Thursday 22 March 2018 / 02:01 AM


Same old Arsenal, always dominating and still failing to win the match.

Sure, it doesn’t have quite the same ring to it as the popular chant, but it’s massively relevant to the way the Gunners toiled to a 1-0 loss away at Stoke on Saturday.

I’ve borrowed a few statistics from BBC Sport to tell the story of the match:

Arsenal had more possession than they’ve had in any game since 2004 – 77.3%.

They attempted 520 more passes than their opposition.

They’ve also only kept one clean sheet in their last nine away games in the Premier League.

In short, they’re the same old Arsenal, and if nothing changes soon, they’ll have yet another season devoid of silverware, and another season of frustration.

You might not have seen it, but the wonderful British sitcom The IT Crowd portrays the perfect caricature for Wenger’s side.

Moss and Roy – the two misfits from a large company’s IT department – unwittingly find themselves at a football match.

Neither have any interest in the game, so they’re forced to feign knowledge through various footballing clichés that they pick up from other fans.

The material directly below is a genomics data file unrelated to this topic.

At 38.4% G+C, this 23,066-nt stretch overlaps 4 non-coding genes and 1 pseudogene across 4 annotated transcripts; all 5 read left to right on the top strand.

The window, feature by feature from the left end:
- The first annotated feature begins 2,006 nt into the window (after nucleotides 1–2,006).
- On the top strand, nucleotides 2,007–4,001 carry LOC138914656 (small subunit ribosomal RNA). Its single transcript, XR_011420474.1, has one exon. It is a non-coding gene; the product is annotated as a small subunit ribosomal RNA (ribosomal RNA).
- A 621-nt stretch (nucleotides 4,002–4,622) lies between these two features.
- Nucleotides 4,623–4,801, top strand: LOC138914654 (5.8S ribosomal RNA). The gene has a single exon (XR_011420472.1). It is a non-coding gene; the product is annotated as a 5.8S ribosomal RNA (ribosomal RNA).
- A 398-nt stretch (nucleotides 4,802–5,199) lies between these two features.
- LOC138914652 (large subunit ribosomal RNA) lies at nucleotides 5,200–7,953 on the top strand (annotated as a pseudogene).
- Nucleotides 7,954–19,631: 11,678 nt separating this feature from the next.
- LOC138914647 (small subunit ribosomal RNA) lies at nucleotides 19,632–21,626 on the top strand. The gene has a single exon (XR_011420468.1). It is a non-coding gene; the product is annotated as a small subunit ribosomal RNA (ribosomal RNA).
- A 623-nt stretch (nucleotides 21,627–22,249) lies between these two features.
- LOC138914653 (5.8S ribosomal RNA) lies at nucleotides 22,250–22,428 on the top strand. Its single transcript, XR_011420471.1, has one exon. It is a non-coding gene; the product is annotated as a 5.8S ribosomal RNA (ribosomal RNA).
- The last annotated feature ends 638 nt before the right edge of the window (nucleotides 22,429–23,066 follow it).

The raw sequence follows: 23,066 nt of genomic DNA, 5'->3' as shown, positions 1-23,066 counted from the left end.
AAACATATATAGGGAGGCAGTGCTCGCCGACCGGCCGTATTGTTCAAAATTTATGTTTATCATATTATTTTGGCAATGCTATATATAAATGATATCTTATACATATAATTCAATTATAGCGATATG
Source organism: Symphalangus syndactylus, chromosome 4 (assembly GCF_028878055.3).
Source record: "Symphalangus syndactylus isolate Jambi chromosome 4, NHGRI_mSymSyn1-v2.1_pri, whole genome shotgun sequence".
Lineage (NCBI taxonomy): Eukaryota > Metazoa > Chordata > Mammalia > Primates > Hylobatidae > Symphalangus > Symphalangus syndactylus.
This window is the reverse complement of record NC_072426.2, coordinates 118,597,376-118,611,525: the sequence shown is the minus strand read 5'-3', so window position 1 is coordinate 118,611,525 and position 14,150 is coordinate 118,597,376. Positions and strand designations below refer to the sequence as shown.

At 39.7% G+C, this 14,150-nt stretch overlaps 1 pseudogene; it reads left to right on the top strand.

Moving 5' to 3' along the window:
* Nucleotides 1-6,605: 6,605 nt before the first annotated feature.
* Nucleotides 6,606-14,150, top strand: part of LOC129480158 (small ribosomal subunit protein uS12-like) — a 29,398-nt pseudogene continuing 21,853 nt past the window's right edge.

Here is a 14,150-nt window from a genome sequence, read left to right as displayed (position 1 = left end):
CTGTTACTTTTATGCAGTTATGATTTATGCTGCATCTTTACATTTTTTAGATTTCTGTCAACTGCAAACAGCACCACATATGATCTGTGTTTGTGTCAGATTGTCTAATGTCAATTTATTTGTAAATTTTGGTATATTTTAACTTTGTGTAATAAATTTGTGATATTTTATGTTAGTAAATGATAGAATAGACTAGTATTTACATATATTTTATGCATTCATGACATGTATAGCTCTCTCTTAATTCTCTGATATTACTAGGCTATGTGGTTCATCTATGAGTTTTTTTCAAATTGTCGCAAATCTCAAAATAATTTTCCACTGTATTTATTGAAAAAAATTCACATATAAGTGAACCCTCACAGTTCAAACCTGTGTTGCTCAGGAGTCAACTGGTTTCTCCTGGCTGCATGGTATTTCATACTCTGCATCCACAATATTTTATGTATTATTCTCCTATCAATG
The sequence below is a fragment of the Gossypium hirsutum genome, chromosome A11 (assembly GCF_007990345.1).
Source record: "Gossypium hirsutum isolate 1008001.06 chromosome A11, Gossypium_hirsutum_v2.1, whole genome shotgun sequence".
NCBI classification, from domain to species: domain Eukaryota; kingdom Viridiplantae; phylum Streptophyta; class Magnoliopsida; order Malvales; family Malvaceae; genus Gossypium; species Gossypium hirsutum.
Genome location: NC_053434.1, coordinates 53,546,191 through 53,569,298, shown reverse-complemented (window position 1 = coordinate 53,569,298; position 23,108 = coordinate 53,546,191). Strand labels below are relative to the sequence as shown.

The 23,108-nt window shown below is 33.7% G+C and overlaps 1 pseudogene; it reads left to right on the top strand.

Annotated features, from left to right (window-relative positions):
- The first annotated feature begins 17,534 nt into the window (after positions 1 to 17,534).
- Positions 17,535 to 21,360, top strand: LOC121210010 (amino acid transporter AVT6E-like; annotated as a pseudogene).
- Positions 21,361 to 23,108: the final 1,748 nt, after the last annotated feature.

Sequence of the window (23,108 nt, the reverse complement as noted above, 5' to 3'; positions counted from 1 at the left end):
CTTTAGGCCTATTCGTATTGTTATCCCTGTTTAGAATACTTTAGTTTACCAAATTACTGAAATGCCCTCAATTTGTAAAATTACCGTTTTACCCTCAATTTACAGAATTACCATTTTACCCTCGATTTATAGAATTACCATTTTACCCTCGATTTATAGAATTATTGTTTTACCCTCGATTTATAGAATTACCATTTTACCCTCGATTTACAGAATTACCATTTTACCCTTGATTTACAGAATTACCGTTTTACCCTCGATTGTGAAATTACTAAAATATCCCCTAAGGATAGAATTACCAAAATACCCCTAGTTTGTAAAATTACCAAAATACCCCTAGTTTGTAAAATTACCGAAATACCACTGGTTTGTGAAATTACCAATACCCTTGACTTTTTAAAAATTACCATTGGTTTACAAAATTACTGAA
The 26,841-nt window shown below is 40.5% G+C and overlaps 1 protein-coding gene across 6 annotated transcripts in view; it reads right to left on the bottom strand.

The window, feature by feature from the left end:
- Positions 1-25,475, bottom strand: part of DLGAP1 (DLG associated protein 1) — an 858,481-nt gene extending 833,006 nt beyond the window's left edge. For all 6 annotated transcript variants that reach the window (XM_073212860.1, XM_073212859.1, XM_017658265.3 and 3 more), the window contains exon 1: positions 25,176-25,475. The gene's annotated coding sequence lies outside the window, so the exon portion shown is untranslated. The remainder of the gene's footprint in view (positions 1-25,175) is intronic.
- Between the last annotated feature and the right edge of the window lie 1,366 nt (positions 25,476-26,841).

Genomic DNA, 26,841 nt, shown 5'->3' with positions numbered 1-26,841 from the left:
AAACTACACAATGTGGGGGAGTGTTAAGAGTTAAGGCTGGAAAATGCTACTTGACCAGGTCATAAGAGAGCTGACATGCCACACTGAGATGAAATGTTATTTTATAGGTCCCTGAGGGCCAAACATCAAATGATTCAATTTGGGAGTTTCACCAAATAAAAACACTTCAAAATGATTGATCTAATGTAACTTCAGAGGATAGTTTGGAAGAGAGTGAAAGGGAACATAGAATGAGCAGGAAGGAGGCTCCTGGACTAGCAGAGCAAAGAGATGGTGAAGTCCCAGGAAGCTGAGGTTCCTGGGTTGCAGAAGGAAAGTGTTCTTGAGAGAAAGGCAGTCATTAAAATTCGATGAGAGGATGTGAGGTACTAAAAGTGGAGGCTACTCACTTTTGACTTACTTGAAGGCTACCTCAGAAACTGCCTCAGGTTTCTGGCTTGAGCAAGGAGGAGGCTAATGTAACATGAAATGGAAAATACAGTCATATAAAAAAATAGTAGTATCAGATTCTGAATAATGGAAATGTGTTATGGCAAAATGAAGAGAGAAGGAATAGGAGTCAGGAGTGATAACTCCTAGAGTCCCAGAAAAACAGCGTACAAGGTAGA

And one such cliché does a marvellous job of explaining Arsenal under Arsene Wenger:

“The trouble with Arsenal is they’re always trying to walk it in”.

A caricature it may be, but like all good caricatures, it’s based on truth.

Wenger’s obsession with the beautiful game and possession football is all very well when his side are up against a team that they are better and stronger than.

It doesn’t work when they play Stoke.

Scrolling through Facebook after Arsenal’s loss made interesting reading and perhaps the most insightful comment I saw was from a guy I used to work with.

“Same old Arsenal. Try shooting, you might score.”

Whilst this was somewhat dramatic given the Gunners’ 18 attempts on goal, there is a valid point there.

Arsenal – in contrast to a Stoke or a West Brom – are not just not route one.

They like to take the scenic route.

To deliberate, to pass until they’re blue in the face, to score the perfect goal.

But sometimes, you’ve just got to get the win.

And that’s something Arsenal don’t seem to get.

When they had probably the best team in the world, they could get away with being pretty first, and functional second. Not anymore.

Unless something changes, Arsenal will finish fourth at best, yet again.

Sure, that’d bring them back to the Champions League, but would Arsenal fans really be happy with another season that ends without any additions to the trophy cabinet?

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About the author

Seb Greenwood

CBS’s longest-serving contributor, Englishman Seb is our leading football correspondent, pulling no punches with his opinions on the Premier League and the international scene.

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